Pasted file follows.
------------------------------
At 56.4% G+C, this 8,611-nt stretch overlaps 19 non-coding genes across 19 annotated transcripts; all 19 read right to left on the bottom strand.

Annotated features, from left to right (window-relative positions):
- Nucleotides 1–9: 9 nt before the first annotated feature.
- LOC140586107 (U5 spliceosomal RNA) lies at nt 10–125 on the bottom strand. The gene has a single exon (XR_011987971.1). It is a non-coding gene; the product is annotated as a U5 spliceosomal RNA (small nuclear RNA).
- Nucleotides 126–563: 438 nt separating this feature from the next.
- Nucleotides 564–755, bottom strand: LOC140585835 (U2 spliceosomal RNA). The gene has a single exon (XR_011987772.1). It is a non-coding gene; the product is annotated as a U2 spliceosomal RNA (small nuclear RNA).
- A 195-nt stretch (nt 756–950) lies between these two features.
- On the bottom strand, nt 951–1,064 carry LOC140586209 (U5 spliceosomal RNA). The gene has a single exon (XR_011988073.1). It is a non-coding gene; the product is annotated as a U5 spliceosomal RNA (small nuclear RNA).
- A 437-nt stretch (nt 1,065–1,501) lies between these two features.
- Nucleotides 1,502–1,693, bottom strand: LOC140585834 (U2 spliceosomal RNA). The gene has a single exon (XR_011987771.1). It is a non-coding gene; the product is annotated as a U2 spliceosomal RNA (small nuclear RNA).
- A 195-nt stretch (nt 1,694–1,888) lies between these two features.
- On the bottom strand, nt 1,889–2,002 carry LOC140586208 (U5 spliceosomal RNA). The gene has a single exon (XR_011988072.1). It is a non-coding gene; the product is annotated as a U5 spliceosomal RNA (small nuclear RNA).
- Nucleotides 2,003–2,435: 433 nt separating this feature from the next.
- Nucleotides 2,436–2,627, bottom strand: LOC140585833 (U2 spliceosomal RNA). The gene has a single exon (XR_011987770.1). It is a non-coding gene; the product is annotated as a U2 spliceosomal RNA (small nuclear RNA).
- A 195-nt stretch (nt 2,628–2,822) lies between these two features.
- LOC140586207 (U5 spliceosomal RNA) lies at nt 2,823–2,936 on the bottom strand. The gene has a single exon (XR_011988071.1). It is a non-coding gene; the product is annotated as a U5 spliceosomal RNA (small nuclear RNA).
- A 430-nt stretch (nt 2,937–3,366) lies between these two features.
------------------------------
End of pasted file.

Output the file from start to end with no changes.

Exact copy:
At 56.4% G+C, this 8,611-nt stretch overlaps 19 non-coding genes across 19 annotated transcripts; all 19 read right to left on the bottom strand.

Annotated features, from left to right (window-relative positions):
- Nucleotides 1–9: 9 nt before the first annotated feature.
- LOC140586107 (U5 spliceosomal RNA) lies at nt 10–125 on the bottom strand. The gene has a single exon (XR_011987971.1). It is a non-coding gene; the product is annotated as a U5 spliceosomal RNA (small nuclear RNA).
- Nucleotides 126–563: 438 nt separating this feature from the next.
- Nucleotides 564–755, bottom strand: LOC140585835 (U2 spliceosomal RNA). The gene has a single exon (XR_011987772.1). It is a non-coding gene; the product is annotated as a U2 spliceosomal RNA (small nuclear RNA).
- A 195-nt stretch (nt 756–950) lies between these two features.
- On the bottom strand, nt 951–1,064 carry LOC140586209 (U5 spliceosomal RNA). The gene has a single exon (XR_011988073.1). It is a non-coding gene; the product is annotated as a U5 spliceosomal RNA (small nuclear RNA).
- A 437-nt stretch (nt 1,065–1,501) lies between these two features.
- Nucleotides 1,502–1,693, bottom strand: LOC140585834 (U2 spliceosomal RNA). The gene has a single exon (XR_011987771.1). It is a non-coding gene; the product is annotated as a U2 spliceosomal RNA (small nuclear RNA).
- A 195-nt stretch (nt 1,694–1,888) lies between these two features.
- On the bottom strand, nt 1,889–2,002 carry LOC140586208 (U5 spliceosomal RNA). The gene has a single exon (XR_011988072.1). It is a non-coding gene; the product is annotated as a U5 spliceosomal RNA (small nuclear RNA).
- Nucleotides 2,003–2,435: 433 nt separating this feature from the next.
- Nucleotides 2,436–2,627, bottom strand: LOC140585833 (U2 spliceosomal RNA). The gene has a single exon (XR_011987770.1). It is a non-coding gene; the product is annotated as a U2 spliceosomal RNA (small nuclear RNA).
- A 195-nt stretch (nt 2,628–2,822) lies between these two features.
- LOC140586207 (U5 spliceosomal RNA) lies at nt 2,823–2,936 on the bottom strand. The gene has a single exon (XR_011988071.1). It is a non-coding gene; the product is annotated as a U5 spliceosomal RNA (small nuclear RNA).
- A 430-nt stretch (nt 2,937–3,366) lies between these two features.